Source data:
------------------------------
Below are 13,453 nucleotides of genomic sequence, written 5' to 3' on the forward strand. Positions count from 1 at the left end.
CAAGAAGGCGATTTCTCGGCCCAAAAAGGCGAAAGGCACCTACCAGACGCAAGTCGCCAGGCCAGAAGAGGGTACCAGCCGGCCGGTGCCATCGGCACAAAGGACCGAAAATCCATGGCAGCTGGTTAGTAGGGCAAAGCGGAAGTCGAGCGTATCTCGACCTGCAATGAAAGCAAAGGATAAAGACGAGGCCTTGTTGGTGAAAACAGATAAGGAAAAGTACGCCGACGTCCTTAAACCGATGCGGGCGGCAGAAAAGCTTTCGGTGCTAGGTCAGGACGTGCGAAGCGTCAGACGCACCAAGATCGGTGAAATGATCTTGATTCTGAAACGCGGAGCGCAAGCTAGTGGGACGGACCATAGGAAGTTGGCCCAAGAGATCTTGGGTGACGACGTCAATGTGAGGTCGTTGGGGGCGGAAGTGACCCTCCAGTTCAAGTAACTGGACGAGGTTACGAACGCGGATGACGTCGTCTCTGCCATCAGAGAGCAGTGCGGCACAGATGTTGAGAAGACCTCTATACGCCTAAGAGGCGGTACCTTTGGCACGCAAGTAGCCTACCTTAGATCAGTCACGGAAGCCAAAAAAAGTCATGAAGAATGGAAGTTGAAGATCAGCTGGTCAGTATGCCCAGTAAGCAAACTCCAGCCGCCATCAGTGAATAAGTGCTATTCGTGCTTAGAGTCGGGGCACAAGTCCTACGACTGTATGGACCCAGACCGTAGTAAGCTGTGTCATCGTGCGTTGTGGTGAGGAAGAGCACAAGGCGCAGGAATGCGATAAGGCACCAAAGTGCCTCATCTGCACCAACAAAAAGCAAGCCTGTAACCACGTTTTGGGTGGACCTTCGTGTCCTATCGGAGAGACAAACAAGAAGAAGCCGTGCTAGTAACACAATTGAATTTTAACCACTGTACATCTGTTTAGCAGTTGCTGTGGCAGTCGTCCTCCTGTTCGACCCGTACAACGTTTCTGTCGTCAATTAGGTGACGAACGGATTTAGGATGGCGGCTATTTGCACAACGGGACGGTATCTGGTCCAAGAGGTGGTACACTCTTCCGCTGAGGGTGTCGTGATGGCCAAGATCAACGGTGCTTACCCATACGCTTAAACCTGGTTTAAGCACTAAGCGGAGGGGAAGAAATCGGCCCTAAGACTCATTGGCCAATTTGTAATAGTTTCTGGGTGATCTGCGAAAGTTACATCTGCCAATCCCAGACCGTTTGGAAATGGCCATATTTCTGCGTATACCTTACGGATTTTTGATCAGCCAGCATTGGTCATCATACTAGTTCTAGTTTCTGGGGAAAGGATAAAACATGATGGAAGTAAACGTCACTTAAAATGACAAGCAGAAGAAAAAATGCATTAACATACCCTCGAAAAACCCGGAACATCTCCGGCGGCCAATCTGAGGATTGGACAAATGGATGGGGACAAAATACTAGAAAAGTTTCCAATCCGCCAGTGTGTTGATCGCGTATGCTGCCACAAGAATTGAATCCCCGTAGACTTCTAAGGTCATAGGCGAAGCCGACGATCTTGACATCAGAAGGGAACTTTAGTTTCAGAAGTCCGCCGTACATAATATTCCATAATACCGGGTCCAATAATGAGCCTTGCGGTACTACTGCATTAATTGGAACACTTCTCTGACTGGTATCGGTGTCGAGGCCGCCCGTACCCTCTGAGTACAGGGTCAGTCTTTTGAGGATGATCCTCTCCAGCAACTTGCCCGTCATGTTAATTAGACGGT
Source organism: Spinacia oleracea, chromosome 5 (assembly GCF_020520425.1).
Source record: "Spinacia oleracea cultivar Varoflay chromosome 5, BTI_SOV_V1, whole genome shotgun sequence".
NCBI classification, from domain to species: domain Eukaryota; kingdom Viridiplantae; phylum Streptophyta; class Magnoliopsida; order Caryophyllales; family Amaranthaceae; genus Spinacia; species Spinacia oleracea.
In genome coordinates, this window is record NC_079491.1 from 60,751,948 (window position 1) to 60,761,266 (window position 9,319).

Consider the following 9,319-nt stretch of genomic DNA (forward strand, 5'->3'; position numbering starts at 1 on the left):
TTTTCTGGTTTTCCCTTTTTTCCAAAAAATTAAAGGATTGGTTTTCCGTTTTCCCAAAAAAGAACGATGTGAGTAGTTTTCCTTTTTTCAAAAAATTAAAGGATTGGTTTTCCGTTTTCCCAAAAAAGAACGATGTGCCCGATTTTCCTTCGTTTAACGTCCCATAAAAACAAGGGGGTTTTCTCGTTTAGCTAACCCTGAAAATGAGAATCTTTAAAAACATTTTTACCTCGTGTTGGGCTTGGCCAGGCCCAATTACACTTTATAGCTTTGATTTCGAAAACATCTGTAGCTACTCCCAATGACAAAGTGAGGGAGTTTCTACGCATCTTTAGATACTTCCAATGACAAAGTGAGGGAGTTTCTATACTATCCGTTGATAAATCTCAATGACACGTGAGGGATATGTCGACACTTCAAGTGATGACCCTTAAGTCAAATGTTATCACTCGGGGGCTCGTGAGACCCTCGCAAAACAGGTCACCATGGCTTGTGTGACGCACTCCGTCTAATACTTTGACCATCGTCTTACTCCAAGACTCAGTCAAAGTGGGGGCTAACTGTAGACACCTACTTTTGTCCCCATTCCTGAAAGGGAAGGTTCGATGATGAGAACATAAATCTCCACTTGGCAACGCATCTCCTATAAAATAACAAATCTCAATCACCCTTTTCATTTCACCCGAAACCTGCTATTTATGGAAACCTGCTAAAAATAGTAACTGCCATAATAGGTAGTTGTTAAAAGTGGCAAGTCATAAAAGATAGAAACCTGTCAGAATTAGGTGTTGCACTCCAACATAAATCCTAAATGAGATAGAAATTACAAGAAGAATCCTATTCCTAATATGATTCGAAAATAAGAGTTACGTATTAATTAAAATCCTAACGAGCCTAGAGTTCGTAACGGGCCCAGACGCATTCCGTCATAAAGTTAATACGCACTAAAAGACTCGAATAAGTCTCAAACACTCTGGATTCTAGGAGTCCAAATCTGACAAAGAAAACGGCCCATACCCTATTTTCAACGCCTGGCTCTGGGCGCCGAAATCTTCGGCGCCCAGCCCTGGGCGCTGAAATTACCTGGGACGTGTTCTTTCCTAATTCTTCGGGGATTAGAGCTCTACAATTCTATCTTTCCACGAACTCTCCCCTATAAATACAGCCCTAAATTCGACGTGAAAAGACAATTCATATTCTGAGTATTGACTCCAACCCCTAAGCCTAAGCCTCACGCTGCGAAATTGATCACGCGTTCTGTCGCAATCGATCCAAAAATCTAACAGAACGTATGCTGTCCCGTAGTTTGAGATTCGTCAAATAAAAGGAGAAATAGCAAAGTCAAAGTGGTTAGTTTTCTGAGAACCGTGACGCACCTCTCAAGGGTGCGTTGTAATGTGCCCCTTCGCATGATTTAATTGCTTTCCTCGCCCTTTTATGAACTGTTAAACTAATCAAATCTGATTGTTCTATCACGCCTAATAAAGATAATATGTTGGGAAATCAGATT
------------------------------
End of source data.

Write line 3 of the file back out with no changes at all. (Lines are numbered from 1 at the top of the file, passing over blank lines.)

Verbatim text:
Source organism: Spinacia oleracea, chromosome 5 (assembly GCF_020520425.1).